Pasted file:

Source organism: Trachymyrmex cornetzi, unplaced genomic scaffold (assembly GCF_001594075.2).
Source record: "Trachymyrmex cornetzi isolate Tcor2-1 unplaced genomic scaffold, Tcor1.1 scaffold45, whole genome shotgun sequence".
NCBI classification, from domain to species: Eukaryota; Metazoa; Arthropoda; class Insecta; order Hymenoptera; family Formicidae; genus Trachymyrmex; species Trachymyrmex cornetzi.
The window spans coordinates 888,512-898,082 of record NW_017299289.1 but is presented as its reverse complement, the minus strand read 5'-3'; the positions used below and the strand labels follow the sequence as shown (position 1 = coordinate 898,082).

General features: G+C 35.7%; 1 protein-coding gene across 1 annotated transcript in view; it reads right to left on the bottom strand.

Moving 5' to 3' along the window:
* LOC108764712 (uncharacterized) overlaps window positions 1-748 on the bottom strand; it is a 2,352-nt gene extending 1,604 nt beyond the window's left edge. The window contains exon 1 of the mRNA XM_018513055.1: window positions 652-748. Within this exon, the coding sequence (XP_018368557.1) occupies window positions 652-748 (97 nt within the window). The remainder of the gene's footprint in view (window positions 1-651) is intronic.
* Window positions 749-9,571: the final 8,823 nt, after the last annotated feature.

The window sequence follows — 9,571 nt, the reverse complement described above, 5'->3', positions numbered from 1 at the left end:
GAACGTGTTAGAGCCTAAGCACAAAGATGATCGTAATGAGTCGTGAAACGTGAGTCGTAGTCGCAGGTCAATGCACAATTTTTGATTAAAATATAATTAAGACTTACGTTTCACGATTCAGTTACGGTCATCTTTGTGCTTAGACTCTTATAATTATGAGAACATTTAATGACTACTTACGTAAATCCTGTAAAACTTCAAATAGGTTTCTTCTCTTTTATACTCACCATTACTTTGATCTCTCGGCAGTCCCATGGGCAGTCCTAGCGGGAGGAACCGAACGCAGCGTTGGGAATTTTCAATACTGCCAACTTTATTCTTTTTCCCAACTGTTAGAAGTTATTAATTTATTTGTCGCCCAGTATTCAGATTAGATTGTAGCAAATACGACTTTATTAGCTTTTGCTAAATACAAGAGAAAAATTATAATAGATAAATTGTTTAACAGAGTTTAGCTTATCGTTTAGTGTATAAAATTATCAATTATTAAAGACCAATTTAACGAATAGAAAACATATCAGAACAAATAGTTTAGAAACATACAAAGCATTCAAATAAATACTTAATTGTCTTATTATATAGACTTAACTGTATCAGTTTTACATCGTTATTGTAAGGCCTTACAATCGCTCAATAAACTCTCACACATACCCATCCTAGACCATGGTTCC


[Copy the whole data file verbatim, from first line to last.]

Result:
Source organism: Trachymyrmex cornetzi, unplaced genomic scaffold (assembly GCF_001594075.2).
Source record: "Trachymyrmex cornetzi isolate Tcor2-1 unplaced genomic scaffold, Tcor1.1 scaffold45, whole genome shotgun sequence".
NCBI classification, from domain to species: Eukaryota; Metazoa; Arthropoda; class Insecta; order Hymenoptera; family Formicidae; genus Trachymyrmex; species Trachymyrmex cornetzi.
The window spans coordinates 888,512-898,082 of record NW_017299289.1 but is presented as its reverse complement, the minus strand read 5'-3'; the positions used below and the strand labels follow the sequence as shown (position 1 = coordinate 898,082).

General features: G+C 35.7%; 1 protein-coding gene across 1 annotated transcript in view; it reads right to left on the bottom strand.

Moving 5' to 3' along the window:
* LOC108764712 (uncharacterized) overlaps window positions 1-748 on the bottom strand; it is a 2,352-nt gene extending 1,604 nt beyond the window's left edge. The window contains exon 1 of the mRNA XM_018513055.1: window positions 652-748. Within this exon, the coding sequence (XP_018368557.1) occupies window positions 652-748 (97 nt within the window). The remainder of the gene's footprint in view (window positions 1-651) is intronic.
* Window positions 749-9,571: the final 8,823 nt, after the last annotated feature.

The window sequence follows — 9,571 nt, the reverse complement described above, 5'->3', positions numbered from 1 at the left end:
GAACGTGTTAGAGCCTAAGCACAAAGATGATCGTAATGAGTCGTGAAACGTGAGTCGTAGTCGCAGGTCAATGCACAATTTTTGATTAAAATATAATTAAGACTTACGTTTCACGATTCAGTTACGGTCATCTTTGTGCTTAGACTCTTATAATTATGAGAACATTTAATGACTACTTACGTAAATCCTGTAAAACTTCAAATAGGTTTCTTCTCTTTTATACTCACCATTACTTTGATCTCTCGGCAGTCCCATGGGCAGTCCTAGCGGGAGGAACCGAACGCAGCGTTGGGAATTTTCAATACTGCCAACTTTATTCTTTTTCCCAACTGTTAGAAGTTATTAATTTATTTGTCGCCCAGTATTCAGATTAGATTGTAGCAAATACGACTTTATTAGCTTTTGCTAAATACAAGAGAAAAATTATAATAGATAAATTGTTTAACAGAGTTTAGCTTATCGTTTAGTGTATAAAATTATCAATTATTAAAGACCAATTTAACGAATAGAAAACATATCAGAACAAATAGTTTAGAAACATACAAAGCATTCAAATAAATACTTAATTGTCTTATTATATAGACTTAACTGTATCAGTTTTACATCGTTATTGTAAGGCCTTACAATCGCTCAATAAACTCTCACACATACCCATCCTAGACCATGGTTCC